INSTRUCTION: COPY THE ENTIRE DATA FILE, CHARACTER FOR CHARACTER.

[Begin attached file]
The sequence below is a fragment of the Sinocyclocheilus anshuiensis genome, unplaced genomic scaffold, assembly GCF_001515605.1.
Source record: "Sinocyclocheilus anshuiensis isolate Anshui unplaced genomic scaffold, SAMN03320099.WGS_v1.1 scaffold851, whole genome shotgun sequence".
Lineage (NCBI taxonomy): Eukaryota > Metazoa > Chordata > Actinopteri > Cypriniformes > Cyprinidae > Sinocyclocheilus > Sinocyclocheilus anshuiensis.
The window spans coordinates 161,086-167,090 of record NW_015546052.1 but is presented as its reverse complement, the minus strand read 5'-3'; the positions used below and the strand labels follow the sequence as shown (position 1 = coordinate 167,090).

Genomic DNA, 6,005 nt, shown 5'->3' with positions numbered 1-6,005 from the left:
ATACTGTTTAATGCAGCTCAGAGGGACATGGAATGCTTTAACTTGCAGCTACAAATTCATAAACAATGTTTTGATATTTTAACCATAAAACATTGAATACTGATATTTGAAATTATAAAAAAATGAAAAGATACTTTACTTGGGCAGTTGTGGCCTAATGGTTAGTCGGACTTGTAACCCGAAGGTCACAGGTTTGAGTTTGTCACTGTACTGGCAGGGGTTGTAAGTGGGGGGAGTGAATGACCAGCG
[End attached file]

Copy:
The sequence below is a fragment of the Sinocyclocheilus anshuiensis genome, unplaced genomic scaffold, assembly GCF_001515605.1.
Source record: "Sinocyclocheilus anshuiensis isolate Anshui unplaced genomic scaffold, SAMN03320099.WGS_v1.1 scaffold851, whole genome shotgun sequence".
Lineage (NCBI taxonomy): Eukaryota > Metazoa > Chordata > Actinopteri > Cypriniformes > Cyprinidae > Sinocyclocheilus > Sinocyclocheilus anshuiensis.
The window spans coordinates 161,086-167,090 of record NW_015546052.1 but is presented as its reverse complement, the minus strand read 5'-3'; the positions used below and the strand labels follow the sequence as shown (position 1 = coordinate 167,090).

Genomic DNA, 6,005 nt, shown 5'->3' with positions numbered 1-6,005 from the left:
ATACTGTTTAATGCAGCTCAGAGGGACATGGAATGCTTTAACTTGCAGCTACAAATTCATAAACAATGTTTTGATATTTTAACCATAAAACATTGAATACTGATATTTGAAATTATAAAAAAATGAAAAGATACTTTACTTGGGCAGTTGTGGCCTAATGGTTAGTCGGACTTGTAACCCGAAGGTCACAGGTTTGAGTTTGTCACTGTACTGGCAGGGGTTGTAAGTGGGGGGAGTGAATGACCAGCG